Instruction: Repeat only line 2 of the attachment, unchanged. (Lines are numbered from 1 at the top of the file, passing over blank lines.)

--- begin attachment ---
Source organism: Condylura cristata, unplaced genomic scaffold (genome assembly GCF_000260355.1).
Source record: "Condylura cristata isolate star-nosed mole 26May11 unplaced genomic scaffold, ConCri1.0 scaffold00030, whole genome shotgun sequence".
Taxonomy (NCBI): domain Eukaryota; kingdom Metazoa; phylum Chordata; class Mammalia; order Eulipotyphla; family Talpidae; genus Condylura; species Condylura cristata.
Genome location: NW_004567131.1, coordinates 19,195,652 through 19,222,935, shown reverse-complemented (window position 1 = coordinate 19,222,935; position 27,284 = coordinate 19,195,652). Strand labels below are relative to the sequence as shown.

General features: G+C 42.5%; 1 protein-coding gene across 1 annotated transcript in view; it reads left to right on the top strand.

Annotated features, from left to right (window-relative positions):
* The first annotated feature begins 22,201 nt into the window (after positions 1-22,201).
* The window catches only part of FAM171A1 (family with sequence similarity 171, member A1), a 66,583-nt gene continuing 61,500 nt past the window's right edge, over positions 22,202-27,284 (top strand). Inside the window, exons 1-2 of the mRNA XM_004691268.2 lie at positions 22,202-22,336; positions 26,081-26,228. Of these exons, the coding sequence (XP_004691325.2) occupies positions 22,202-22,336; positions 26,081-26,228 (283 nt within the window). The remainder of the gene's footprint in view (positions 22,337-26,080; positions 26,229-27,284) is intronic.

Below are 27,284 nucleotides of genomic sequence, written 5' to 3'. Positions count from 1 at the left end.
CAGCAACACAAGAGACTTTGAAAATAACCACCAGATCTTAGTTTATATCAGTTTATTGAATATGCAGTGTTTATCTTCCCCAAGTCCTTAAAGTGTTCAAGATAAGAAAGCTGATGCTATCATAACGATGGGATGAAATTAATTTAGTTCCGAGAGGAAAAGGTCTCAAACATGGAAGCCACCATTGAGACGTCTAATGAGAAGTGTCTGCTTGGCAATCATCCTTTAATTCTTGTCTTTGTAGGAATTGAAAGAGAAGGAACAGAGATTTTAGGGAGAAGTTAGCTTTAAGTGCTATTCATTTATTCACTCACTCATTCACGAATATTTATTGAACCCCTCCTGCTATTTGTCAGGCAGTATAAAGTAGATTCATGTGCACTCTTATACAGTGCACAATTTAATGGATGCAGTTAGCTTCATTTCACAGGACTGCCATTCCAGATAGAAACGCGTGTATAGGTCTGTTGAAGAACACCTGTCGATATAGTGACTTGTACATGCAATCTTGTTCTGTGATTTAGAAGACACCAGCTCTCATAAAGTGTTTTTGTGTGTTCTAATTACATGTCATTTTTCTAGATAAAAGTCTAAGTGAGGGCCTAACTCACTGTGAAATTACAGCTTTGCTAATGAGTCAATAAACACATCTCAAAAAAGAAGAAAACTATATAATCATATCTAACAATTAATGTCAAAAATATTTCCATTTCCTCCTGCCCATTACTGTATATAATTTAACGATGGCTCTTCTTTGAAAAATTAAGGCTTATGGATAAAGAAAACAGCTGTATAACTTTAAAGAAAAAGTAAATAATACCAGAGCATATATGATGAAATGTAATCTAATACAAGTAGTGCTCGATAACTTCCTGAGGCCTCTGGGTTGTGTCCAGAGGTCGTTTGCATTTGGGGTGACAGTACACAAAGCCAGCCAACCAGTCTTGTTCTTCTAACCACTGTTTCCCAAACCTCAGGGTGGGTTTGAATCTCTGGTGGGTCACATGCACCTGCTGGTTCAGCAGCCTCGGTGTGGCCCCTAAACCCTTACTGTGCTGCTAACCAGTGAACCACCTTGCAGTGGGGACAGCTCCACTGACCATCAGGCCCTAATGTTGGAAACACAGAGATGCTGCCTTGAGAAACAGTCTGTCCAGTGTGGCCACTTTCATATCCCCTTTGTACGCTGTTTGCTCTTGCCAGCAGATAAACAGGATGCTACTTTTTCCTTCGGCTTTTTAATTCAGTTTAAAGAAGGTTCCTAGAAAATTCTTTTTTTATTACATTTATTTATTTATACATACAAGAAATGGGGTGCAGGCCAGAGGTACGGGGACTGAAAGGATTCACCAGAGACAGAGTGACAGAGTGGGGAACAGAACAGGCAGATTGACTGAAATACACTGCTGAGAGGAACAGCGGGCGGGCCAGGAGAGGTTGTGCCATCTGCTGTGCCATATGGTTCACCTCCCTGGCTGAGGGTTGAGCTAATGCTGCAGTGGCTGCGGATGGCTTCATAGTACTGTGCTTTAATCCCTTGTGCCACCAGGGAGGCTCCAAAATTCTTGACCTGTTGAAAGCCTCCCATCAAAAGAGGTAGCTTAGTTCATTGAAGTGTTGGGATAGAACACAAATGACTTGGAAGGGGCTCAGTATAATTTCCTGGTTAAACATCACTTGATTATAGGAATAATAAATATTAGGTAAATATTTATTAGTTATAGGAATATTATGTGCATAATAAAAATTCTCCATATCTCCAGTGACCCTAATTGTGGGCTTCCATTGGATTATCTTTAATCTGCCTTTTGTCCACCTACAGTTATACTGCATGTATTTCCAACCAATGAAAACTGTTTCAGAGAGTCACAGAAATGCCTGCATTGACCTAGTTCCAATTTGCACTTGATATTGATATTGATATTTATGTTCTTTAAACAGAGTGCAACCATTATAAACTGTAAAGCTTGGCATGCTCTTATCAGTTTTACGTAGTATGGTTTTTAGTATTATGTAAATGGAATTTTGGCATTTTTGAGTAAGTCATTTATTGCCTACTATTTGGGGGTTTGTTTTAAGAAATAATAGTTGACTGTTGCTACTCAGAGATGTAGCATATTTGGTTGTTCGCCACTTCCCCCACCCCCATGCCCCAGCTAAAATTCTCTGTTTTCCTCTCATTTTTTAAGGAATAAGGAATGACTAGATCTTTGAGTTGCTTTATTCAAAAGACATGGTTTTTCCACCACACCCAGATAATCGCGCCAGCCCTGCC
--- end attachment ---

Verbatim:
Source record: "Condylura cristata isolate star-nosed mole 26May11 unplaced genomic scaffold, ConCri1.0 scaffold00030, whole genome shotgun sequence".